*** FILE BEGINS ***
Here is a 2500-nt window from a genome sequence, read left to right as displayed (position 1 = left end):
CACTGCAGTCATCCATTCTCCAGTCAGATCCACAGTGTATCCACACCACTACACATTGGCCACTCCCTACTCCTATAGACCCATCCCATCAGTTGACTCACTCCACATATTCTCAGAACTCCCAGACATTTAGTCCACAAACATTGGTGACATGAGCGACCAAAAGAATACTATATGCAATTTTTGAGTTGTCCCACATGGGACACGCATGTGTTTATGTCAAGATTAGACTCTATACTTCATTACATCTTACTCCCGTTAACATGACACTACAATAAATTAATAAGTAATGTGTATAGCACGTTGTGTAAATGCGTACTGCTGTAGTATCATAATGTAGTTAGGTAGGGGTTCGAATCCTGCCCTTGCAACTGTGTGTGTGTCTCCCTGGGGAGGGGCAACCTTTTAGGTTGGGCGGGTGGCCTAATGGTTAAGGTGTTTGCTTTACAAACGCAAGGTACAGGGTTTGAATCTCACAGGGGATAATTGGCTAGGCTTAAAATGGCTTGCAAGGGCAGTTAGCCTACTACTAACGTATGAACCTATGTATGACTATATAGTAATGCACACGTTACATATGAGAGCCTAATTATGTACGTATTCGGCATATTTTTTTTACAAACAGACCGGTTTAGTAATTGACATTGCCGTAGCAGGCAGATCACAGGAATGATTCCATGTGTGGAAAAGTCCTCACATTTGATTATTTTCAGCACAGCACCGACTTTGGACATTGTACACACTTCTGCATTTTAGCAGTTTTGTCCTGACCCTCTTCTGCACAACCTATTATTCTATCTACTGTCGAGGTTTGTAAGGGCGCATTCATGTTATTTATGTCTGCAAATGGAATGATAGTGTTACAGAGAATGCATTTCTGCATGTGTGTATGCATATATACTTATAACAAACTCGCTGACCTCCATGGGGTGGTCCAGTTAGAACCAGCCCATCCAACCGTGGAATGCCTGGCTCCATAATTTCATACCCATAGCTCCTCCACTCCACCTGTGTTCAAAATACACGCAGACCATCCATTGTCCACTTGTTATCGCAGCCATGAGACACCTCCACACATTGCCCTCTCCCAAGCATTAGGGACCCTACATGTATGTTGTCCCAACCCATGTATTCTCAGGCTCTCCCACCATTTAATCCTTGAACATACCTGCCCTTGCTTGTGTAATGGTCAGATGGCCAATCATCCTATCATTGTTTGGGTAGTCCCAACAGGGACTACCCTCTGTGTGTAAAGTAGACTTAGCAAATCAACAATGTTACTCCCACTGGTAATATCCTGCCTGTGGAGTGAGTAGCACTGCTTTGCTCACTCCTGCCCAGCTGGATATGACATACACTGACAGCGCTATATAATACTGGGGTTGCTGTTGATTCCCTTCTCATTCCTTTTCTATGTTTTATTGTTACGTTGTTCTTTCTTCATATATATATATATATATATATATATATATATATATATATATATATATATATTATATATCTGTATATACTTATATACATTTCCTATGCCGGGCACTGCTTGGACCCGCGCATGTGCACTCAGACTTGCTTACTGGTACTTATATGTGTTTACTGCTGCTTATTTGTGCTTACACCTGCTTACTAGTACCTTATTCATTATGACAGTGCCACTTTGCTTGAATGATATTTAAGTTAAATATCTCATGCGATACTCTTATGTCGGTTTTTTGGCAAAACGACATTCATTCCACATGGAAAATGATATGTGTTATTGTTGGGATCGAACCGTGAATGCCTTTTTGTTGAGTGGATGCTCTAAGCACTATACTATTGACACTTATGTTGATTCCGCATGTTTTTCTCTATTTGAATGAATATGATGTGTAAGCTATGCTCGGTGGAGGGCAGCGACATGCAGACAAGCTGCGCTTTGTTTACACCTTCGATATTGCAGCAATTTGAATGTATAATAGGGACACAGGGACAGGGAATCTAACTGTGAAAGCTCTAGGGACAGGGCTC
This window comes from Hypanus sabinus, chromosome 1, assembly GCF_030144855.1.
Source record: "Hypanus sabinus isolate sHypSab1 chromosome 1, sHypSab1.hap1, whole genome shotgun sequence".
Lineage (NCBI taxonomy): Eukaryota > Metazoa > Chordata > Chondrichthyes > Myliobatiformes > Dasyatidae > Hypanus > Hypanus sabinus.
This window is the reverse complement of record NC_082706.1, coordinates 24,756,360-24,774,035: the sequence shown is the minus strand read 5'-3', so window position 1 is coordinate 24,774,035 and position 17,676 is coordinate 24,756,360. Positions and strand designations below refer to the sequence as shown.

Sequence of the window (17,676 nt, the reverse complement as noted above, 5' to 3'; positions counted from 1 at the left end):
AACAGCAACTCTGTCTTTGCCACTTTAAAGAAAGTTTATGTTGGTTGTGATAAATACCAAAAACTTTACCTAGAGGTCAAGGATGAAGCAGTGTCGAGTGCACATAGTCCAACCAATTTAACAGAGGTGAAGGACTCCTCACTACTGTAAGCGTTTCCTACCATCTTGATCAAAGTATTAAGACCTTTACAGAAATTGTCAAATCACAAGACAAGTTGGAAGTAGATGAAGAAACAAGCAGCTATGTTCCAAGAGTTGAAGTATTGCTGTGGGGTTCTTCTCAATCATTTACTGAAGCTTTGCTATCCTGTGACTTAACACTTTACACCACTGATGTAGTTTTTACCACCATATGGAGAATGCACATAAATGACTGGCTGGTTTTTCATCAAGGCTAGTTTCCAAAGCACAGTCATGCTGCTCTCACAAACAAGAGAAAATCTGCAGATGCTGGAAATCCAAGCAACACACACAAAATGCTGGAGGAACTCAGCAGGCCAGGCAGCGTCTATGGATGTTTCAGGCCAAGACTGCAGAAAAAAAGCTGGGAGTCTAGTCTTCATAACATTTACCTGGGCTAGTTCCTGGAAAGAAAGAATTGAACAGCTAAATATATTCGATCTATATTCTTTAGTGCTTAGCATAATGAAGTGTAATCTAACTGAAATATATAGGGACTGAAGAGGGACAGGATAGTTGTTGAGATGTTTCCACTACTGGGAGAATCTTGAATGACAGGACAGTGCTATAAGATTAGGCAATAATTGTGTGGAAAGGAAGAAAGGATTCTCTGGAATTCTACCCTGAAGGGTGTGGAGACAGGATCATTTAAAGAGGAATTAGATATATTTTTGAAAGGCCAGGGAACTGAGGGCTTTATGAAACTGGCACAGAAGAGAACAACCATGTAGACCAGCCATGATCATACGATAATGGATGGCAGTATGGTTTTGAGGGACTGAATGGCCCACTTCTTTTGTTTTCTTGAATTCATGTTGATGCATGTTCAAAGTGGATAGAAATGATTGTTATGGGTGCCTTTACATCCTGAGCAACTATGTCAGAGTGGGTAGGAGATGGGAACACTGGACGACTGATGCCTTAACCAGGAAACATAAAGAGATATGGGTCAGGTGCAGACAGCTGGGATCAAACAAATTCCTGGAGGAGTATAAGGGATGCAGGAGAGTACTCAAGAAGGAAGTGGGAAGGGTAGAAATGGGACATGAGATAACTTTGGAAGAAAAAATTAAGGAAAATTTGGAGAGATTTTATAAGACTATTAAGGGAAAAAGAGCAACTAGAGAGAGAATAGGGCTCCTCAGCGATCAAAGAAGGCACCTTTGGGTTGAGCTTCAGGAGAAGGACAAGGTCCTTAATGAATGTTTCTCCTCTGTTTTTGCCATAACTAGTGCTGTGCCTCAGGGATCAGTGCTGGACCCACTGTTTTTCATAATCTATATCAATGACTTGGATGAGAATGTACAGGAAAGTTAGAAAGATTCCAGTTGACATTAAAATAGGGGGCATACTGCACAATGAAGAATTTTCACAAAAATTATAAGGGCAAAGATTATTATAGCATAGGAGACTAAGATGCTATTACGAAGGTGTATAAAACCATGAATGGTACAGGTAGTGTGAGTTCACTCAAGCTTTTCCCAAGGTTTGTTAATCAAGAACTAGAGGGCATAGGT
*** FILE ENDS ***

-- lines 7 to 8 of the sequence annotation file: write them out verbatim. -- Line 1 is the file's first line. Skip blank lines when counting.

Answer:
Sequence of the window (17,676 nt, the reverse complement as noted above, 5' to 3'; positions counted from 1 at the left end):
AACAGCAACTCTGTCTTTGCCACTTTAAAGAAAGTTTATGTTGGTTGTGATAAATACCAAAAACTTTACCTAGAGGTCAAGGATGAAGCAGTGTCGAGTGCACATAGTCCAACCAATTTAACAGAGGTGAAGGACTCCTCACTACTGTAAGCGTTTCCTACCATCTTGATCAAAGTATTAAGACCTTTACAGAAATTGTCAAATCACAAGACAAGTTGGAAGTAGATGAAGAAACAAGCAGCTATGTTCCAAGAGTTGAAGTATTGCTGTGGGGTTCTTCTCAATCATTTACTGAAGCTTTGCTATCCTGTGACTTAACACTTTACACCACTGATGTAGTTTTTACCACCATATGGAGAATGCACATAAATGACTGGCTGGTTTTTCATCAAGGCTAGTTTCCAAAGCACAGTCATGCTGCTCTCACAAACAAGAGAAAATCTGCAGATGCTGGAAATCCAAGCAACACACACAAAATGCTGGAGGAACTCAGCAGGCCAGGCAGCGTCTATGGATGTTTCAGGCCAAGACTGCAGAAAAAAAGCTGGGAGTCTAGTCTTCATAACATTTACCTGGGCTAGTTCCTGGAAAGAAAGAATTGAACAGCTAAATATATTCGATCTATATTCTTTAGTGCTTAGCATAATGAAGTGTAATCTAACTGAAATATATAGGGACTGAAGAGGGACAGGATAGTTGTTGAGATGTTTCCACTACTGGGAGAATCTTGAATGACAGGACAGTGCTATAAGATTAGGCAATAATTGTGTGGAAAGGAAGAAAGGATTCTCTGGAATTCTACCCTGAAGGGTGTGGAGACAGGATCATTTAAAGAGGAATTAGATATATTTTTGAAAGGCCAGGGAACTGAGGGCTTTATGAAACTGGCACAGAAGAGAACAACCATGTAGACCAGCCATGATCATACGATAATGGATGGCAGTATGGTTTTGAGGGACTGAATGGCCCACTTCTTTTGTTTTCTTGAATTCATGTTGATGCATGTTCAAAGTGGATAGAAATGATTGTTATGGGTGCCTTTACATCCTGAGCAACTATGTCAGAGTGGGTAGGAGATGGGAACACTGGACGACTGATGCCTTAACCAGGAAACATAAAGAGATATGGGTCAGGTGCAGACAGCTGGGATCAAACAAATTCCTGGAGGAGTATAAGGGATGCAGGAGAGTACTCAAGAAGGAAGTGGGAAGGGTAGAAATGGGACATGAGATAACTTTGGAAGAAAAAATTAAGGAAAATTTGGAGAGATTTTATAAGACTATTAAGGGAAAAAGAGCAACTAGAGAGAGAATAGGGCTCCTCAGCGATCAAAGAAGGCACCTTTGGGTTGAGCTTCAGGAGAAGGACAAGGTCCTTAATGAATGTTTCTCCTCTGTTTTTGCCATAACTAGTGCTGTGCCTCAGGGATCAGTGCTGGACCCACTGTTTTTCATAATCTATATCAATGACTTGGATGAGAATGTACAGGAAAGTTAGAAAGATTCCAGTTGACATTAAAATAGGGGGCATACTGCACAATGAAGAATTTTCACAAAAATTATAAGGGCAAAGATTATTATAGCATAGGAGACTAAGATGCTATTACGAAGGTGTATAAAACCATGAATGGTACAGGTAGTGTGAGTTCACTCAAGCTTTTCCCAAGGTTTGTTAATCAAGAACTAGAGGGCATAGGT